The Republic of Congo’s main opposition party will boycott the March 21 elections in which President Denis Sassou Nguesso, in power for decades, is running for re-election.
The 77-year-old has held office for a total of 36 years, making him one of the longest-serving leaders in the world and head of a deeply poor nation.
The holding of the presidential election “must not divide us as it has done in the past”, said Pascal Tsaty Mabiala, first secretary of the opposition group Pan-African Union for Social Democracy (Upads).
“We have unanimously decided not to take part in it, either directly, or by a proxy candidate,” he added.
Upads — the group of former president Pascal Lissouba, who died in France last August — is the only opposition party to have a parliamentary group in the current national assembly.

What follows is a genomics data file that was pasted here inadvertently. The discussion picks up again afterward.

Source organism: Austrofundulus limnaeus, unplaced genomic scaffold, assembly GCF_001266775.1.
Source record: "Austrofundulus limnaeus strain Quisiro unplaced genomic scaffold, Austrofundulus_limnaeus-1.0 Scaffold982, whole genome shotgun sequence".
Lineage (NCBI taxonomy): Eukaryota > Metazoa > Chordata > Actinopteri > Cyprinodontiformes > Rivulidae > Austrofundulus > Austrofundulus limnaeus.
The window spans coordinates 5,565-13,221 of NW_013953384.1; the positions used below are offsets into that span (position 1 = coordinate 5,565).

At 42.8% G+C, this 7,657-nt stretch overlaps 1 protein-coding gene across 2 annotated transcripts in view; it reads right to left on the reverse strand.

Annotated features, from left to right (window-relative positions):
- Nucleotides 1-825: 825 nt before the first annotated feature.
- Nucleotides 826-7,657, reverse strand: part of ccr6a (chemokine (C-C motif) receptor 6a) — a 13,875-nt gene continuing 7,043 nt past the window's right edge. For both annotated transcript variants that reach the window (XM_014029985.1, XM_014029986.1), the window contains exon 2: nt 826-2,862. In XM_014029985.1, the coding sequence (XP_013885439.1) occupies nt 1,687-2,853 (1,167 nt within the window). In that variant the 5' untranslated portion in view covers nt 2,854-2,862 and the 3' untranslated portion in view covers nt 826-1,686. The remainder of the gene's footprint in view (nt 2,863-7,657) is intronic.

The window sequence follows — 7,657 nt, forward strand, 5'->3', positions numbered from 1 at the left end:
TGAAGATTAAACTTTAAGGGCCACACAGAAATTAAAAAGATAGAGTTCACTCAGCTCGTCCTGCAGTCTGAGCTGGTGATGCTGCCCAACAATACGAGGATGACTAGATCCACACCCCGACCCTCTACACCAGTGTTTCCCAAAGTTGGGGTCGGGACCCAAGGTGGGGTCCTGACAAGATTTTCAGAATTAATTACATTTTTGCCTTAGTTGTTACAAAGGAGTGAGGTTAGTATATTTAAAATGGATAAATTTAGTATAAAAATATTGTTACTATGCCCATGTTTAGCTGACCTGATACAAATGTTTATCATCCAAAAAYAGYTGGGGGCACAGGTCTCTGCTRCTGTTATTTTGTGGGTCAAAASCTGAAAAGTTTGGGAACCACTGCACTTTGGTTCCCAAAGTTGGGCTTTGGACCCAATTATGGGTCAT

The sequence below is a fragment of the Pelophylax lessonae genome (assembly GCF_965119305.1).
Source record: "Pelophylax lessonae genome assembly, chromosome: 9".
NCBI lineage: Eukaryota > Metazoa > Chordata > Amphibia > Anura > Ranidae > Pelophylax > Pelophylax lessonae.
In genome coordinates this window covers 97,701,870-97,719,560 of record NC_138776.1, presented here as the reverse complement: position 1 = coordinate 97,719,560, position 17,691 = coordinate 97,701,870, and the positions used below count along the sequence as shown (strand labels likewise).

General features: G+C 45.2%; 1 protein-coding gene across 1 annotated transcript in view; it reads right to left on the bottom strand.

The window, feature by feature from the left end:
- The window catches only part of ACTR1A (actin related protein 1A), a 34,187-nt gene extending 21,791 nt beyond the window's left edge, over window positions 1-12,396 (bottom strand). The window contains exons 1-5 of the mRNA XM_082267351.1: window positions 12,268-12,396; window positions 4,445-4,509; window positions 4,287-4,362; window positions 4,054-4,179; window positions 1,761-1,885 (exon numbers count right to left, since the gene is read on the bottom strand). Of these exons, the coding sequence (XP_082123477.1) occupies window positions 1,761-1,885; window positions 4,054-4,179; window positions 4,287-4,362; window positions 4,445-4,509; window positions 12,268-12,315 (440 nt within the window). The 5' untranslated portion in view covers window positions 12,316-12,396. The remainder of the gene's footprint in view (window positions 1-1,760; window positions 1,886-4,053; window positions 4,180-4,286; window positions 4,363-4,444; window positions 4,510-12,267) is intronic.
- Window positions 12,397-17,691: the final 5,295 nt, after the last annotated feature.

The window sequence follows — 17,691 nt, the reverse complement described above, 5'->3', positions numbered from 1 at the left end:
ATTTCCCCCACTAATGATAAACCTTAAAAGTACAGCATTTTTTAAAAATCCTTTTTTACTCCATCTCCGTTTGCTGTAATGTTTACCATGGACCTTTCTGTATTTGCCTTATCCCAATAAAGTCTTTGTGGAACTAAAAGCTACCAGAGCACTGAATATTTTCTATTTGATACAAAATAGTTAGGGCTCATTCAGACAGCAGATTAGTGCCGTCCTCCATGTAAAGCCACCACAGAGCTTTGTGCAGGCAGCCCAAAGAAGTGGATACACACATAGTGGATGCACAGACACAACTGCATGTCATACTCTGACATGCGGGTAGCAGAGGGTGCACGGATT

Lissouba was overthrown in a brief civil war in 1997 by Sassou Nguesso, who had lost the country’s first multi-party elections in 1992.
In 2015, the country staged a referendum on removing a 70-year age limit and a ban on presidents serving more than two terms.
The move paved the way for Sassou Nguesso to secure a third term in 2016 elections that were marred by bloodshed and claims of fraud.
His rivals, former general Jean-Marie Michel Mokoko and ex-minister Andre Okombi Salissa, disputed the results.
They were arrested, put on trial and each handed 20 years in jail on charges of undermining state security.
The country is in the grip of a deep economic crisis, triggered by the slump in oil prices but worsened by long-standing debt and the impact of the coronavirus pandemic.